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article imageNew data: Impeachment's impact on work productivity

By Tim Sandle     Dec 22, 2019 in World
New data announced today reveals how an impeachment will impact productivity. If Trump is impeached, managers should expect the office to be quiet, according to the survey findings.
Many U.S. workers say they will take a day off if Trump is impeached, according to new survey findings from Reflektive. Here 49 percent of men will take the day off to celebrate, compared with 42 percent of women who said they will abscond to toast the beginnings of the end of the Trump era.
Given that annual leave requests cannot be progressed with such a short notice period, in terms of how people will take the time off from work, 43 percent of men said they will take the time out as a mental health day. This compares with 24 percent of women who said they will do the same thing.
READ MORE: The number one most inflammatory topic at work is Trump
The Reflektive findings are based on a poll of in excess of 1,000 U.S. employees. The poll also shows those workplace water-cooler moment topics that U.S. citizens difficult to discuss with co-workers. These are subjects that can result in heated arguments.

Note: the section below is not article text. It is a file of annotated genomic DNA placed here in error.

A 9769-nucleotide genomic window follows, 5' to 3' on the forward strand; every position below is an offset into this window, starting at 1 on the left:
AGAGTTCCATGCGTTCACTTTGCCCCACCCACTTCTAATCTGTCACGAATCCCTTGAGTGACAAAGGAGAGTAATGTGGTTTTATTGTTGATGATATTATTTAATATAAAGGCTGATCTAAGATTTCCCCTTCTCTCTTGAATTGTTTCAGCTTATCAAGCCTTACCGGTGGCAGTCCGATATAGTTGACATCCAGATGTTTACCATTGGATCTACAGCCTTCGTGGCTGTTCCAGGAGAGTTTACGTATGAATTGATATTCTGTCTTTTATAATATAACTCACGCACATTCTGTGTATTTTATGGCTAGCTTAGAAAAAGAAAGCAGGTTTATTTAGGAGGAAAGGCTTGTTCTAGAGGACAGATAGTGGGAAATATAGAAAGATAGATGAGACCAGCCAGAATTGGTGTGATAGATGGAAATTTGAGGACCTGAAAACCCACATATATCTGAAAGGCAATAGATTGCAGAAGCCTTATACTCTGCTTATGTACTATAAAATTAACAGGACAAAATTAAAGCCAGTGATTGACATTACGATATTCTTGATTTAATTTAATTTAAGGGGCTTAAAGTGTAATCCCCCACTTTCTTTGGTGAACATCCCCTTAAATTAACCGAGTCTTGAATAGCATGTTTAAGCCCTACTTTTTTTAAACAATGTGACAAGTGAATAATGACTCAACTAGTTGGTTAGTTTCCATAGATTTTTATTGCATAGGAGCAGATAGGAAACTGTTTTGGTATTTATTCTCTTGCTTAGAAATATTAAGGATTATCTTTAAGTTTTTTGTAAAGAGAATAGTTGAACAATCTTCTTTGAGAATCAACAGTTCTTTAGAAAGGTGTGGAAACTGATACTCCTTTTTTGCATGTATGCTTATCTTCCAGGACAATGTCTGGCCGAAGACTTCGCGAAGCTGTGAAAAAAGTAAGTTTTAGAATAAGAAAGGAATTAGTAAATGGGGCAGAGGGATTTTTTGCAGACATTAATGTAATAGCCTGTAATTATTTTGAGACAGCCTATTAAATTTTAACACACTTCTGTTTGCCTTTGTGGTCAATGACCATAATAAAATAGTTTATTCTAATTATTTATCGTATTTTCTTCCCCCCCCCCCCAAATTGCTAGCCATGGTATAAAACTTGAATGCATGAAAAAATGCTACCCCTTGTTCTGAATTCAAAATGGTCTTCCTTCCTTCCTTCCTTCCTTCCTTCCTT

For those who elect to come into work, most workers think the impeachment will affect the working day overall and impact on productivity. In most cases the office is already feeling the impact. With this, 30 percent of men and 15 percent of women report the impeachment hearing may affect their performance.
A similarly diverse topic is set to be the next presidential election. Around twice as many men (26 percent) as women (12 percent) indicate that it will be tricky to go to work the day after the 2020 election, irrespective of which candidate wins.
Despite the significance of the election, it remains that around one quarter (26 percent) of U.S. citizens state they cannot discuss politics with their co-workers without the conversation veering towards controversy.
In addition, many feel that they do not have the tools (38 percent) or the skills (27 percent) to resolve a conflict at work that might arise when discussing about U.S. politics. This extends to any other emotionally charged topic.
With impeachment and other ‘hot topics’, Reflective recommends that it is important to ensure that conversations at work center on inclusion and that co-workers are aware of how societal assumptions can work against diversity and acceptance.
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